Ask anyone who knows me, and they’ll tell you I develop irrational hatreds of things. The fall of my senior year of high school my hatred (which, side note, is still with me to this day, so at least I’m consistent?) was Taylor Swift. But the peeve du jour is now a phrase bandied about a lot: “Let’s get a meal.”
I know I’m not the first to hear that phrase, and I can’t imagine I’m the first to take pause and wonder whether I’ve just been invited somewhere or subtly insulted. On the face of it, it’s great that so many people want to socialize with so many other people, and it’s so great that there’s a culture where people just casually eat with one another. Plus, I’ve just been invited somewhere! New friends! Winning.
But take a second to read the subtext of the phrase. Does the person (for greater ease, let’s assume it’s a she) inviting me to some ambiguous meal have my phone number? If the answer is no, and we didn’t exchange numbers, then tell me — how exactly are we going to go about arranging said meal? The offer to get a meal then seems utterly superficial, more about the image of extending an offer than deriving any actual pleasure out of my company.
Something about the exclusively public settings in which this phrase is uttered makes me disbelieve it. Let’s say this person does have my phone number. But if she really does want to get a meal with me, then why hasn’t she just texted me that same question? Logistically speaking, isn’t a text conversation or (gasp) a phone call easier? We’re back to the impression from the first scenario — that this offer is more for the show of it than for any other purpose. It serves as a placation, not as a real invitation.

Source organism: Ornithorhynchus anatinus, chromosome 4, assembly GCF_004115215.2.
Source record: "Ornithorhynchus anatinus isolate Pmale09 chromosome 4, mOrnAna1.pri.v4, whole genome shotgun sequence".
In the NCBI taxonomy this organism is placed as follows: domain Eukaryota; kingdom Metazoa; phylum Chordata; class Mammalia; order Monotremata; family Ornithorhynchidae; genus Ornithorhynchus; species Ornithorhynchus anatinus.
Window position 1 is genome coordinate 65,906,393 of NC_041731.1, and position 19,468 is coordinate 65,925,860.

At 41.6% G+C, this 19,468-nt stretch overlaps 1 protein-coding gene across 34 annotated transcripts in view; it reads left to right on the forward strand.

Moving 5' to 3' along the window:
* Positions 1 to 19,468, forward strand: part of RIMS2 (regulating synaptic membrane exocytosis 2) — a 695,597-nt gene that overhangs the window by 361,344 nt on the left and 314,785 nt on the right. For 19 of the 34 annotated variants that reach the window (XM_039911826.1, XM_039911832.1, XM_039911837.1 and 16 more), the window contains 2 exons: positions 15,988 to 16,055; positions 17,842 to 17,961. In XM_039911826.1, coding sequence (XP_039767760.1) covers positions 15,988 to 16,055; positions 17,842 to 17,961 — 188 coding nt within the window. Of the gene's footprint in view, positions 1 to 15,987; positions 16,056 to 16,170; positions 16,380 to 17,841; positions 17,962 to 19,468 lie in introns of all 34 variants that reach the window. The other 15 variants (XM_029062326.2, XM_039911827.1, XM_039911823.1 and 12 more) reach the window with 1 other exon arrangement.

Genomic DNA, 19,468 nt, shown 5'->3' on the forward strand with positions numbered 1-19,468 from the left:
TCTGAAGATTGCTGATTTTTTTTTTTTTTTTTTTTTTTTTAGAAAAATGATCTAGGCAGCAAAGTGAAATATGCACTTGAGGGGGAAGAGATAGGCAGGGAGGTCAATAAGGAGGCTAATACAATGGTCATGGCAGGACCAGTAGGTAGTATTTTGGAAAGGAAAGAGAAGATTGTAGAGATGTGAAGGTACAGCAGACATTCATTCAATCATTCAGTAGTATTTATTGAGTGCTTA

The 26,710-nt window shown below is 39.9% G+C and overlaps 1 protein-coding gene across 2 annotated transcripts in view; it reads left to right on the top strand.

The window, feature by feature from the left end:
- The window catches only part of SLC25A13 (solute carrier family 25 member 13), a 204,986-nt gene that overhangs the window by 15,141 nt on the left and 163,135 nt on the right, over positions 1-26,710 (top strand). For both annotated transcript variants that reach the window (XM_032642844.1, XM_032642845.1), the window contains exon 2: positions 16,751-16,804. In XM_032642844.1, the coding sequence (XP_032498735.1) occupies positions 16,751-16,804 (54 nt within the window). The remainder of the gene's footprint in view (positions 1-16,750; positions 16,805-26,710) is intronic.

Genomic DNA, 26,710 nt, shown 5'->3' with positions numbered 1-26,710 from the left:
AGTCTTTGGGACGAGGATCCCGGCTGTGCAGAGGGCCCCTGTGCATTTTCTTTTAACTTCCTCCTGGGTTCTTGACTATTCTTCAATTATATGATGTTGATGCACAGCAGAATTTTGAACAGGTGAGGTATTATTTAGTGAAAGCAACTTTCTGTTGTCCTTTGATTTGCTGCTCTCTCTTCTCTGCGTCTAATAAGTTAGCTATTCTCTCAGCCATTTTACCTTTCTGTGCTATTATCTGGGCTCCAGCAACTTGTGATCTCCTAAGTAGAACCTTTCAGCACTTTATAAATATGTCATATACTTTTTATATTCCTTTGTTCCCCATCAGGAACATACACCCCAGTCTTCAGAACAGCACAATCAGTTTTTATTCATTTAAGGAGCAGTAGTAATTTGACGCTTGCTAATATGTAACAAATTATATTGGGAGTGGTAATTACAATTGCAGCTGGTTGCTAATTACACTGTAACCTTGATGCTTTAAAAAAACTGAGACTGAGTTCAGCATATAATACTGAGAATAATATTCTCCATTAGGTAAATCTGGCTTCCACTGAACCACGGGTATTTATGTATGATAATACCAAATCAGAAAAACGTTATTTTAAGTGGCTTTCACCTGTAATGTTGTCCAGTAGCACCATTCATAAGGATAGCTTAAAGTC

But I’ll give my mysterious inviter the most genuine motives: Let’s say she sincerely does want to get a meal with me; let’s say she follows through and we grab lunch or some other meal. Then why does the phrase still rankle me?
I think it’s because of the slightly self-satisfied way in which I’ve heard it said so many times. Telling someone that the two of you ought to get a “meal” with no use-by date implies that the person asking is too busy to commit to any actual place or time. Every time I hear that phrase I feel like I’ve just been told, “Let me find room in my GCal for you.” And sure, it’s nice that she wants to find room in her GCal, but I can’t help but think that the offer is more about reminding me of the busy life she leads than anything else.
If the desire to get a meal is real, at best this genuine offer still reduces me to another item on the to-do list of a Yalie’s life: Rather than being a sociable break between Errand A and Errand B, I feel like I’m being scheduled in as Errand C.
This isn’t to say that I don’t ever want to socialize or share meals with people; I’m not an antisocial crank. And maybe I’m simply reading too much into every aspect of this casual phrase. But I also don’t think it would hurt for people to try to rephrase the offer in a way that seems less flippant and more sincere. What if, the next time my fake interlocutor found herself in the same situation, she specified a bit?
Something about “Are you free for lunch this week? I’d love to chat,” feels so much more compelling than “Let’s get a meal.” The simple introduction of some specific meal makes me feel like it is actually the lunch she’s after, rather than a chance to network or remind me of her constant preoccupation. Suddenly, this is a treat again, rather than a chore.
So my two cents to those of you out there who invite new acquaintances or old friends to ambiguous meals is this: Keep doing what you’re doing. Make new friends and keep the old, etc. etc. But if the real aim is to forge new connections, then make sure someone as cynical as me would believe you. Suggest a specific meal; offer a way to follow up on it (like, for starters, your phone number); and please, do us all a favor and try not to sound like you’re doing us a favor. Let lunch be lunch, and maybe we can both actually enjoy it.
Victoria Hall-Palerm is a sophomore in Berkeley College. Contact her at firstname.lastname@example.org .